— a dancer, a gymnast, a pianist, a basketball player,
an artist and an honest son.
even one or two of them will pass one of these stories along
to a brother, sister, friend,” said Powless, “then
maybe to some degree it has served its purpose.”
a thought for today
for the Day, BBC Radio 4's daily religious ponder, has again
secured its position as one of broadcasting's most controversial
spots. Could the latest quarrel point to a larger debate in
seeking to represent the major religions in the UK, contributors
to Thought for the Day are drawn from Judaism, Islam, Buddhism,
and Sikhism, as well as the variety of Christian denominations.
of there religions have common ground, most have some shared
values. But religions by their nature are not easily interchangeable,
and it is a risk acknowledged by the Daily Telegraph that in
seeking to please everyone, no-one may be pleased.
we include secular voices, we undermine the slot's distinctiveness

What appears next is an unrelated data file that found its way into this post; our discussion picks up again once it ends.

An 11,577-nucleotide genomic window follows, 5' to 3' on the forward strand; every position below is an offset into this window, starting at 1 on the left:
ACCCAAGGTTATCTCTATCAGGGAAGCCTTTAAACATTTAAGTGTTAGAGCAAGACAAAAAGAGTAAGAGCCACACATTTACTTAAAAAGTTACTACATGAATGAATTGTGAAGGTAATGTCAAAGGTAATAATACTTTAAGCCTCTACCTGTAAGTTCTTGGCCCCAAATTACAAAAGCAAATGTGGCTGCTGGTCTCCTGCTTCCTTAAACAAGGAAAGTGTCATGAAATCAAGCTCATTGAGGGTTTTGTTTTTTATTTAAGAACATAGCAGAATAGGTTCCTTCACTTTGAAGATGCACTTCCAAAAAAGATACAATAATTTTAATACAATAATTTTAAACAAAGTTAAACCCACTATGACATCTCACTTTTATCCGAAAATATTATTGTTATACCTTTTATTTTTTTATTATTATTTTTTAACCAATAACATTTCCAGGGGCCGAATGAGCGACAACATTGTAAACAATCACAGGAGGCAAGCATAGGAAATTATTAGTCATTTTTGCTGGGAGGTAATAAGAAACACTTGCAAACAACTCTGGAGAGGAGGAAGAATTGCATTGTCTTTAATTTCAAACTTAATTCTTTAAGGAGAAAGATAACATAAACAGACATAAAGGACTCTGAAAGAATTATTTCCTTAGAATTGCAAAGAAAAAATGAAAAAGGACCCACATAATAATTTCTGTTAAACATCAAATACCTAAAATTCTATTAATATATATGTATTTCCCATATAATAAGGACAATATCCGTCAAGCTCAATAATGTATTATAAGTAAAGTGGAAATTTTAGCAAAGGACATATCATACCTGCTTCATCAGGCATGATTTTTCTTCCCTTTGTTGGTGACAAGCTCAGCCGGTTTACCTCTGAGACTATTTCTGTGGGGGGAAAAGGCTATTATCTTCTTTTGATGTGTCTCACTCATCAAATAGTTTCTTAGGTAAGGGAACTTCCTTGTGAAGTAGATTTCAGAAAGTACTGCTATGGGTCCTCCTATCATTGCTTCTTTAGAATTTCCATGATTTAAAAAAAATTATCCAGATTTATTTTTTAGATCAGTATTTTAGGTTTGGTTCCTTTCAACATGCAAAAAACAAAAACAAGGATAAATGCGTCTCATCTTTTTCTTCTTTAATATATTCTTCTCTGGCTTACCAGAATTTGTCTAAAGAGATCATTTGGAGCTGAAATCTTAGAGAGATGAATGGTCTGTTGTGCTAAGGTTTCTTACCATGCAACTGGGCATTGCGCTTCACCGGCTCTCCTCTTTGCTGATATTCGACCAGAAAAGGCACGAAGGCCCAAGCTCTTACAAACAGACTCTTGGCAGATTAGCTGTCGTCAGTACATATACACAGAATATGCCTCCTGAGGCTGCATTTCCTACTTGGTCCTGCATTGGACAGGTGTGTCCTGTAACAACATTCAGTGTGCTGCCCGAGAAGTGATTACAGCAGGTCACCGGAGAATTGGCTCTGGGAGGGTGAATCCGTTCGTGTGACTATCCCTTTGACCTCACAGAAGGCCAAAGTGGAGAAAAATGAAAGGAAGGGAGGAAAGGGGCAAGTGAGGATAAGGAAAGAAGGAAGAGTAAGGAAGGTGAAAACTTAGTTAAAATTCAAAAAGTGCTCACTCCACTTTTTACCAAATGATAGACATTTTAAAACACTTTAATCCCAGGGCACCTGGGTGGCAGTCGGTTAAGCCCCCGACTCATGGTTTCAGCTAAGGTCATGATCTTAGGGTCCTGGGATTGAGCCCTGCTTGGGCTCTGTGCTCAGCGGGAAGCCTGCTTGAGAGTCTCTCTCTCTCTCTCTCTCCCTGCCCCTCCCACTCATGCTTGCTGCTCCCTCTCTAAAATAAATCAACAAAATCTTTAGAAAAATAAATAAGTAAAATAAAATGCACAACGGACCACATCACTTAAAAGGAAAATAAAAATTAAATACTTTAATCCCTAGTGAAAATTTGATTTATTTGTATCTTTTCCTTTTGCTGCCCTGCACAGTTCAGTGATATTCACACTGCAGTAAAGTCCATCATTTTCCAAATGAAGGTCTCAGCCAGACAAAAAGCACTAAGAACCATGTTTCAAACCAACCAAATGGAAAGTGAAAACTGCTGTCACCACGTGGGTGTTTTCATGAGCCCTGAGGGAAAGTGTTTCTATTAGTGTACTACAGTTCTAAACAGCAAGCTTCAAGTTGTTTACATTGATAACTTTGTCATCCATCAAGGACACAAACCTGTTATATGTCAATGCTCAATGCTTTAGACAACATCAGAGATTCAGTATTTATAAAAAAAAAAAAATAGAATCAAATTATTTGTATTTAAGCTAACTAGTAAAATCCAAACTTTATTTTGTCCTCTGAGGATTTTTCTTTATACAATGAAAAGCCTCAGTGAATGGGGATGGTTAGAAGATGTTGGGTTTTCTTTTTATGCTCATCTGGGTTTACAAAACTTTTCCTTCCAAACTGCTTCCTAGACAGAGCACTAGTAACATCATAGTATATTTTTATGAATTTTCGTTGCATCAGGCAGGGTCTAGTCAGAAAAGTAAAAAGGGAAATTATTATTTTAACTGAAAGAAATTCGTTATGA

very few exceptions, what you get from rabbi, priest and mullah
alike is Religion Lite: doctrine so watered down as to be inoffensive
to all - or, rather, offensive only in its patronising banality,"
now the humanists and atheists are wading in to the debate.
Madeleine Pym, policy officer of the British Humanist Association,
says that the UK has now nominally accepted that non-religious
people do have a ethically valid set of values. This should
be reflected in Thought for the Day.
is a coherent and valuable system of non-religious ethical and
moral beliefs that goes back at least 2,500 years to the philosophers
of Ancient Greece, with which Humanism shares its origins.
beliefs are at least as valid as those of the major (and, let's
not forget, minor religions). And they are alive and well in
the views of modern philosophers and in the everyday moral perspective
of many of the 30-40% of non-religious people in this country."
Morgan, the series producer of Thought for the Day, has said
that opening it up to people non-religious voices could destroy
short strand is unique, offering a faith perspective within
a news programme. If we include secular voices, we undermine
the slot's very distinctiveness."
it does highlight the debate about what the relationship is
between religious beliefs and secular standards.
philosopher Professor Peter Simons, of Leeds University, says
there is widespread unease that matters of ethics are so "dictated
or influenced" by religious opinions.
a kind of default position which is a reflex that if people
are in a medical or ethical dilemma, they should go and see
a priest or a rabbi or an imam who will tell them the right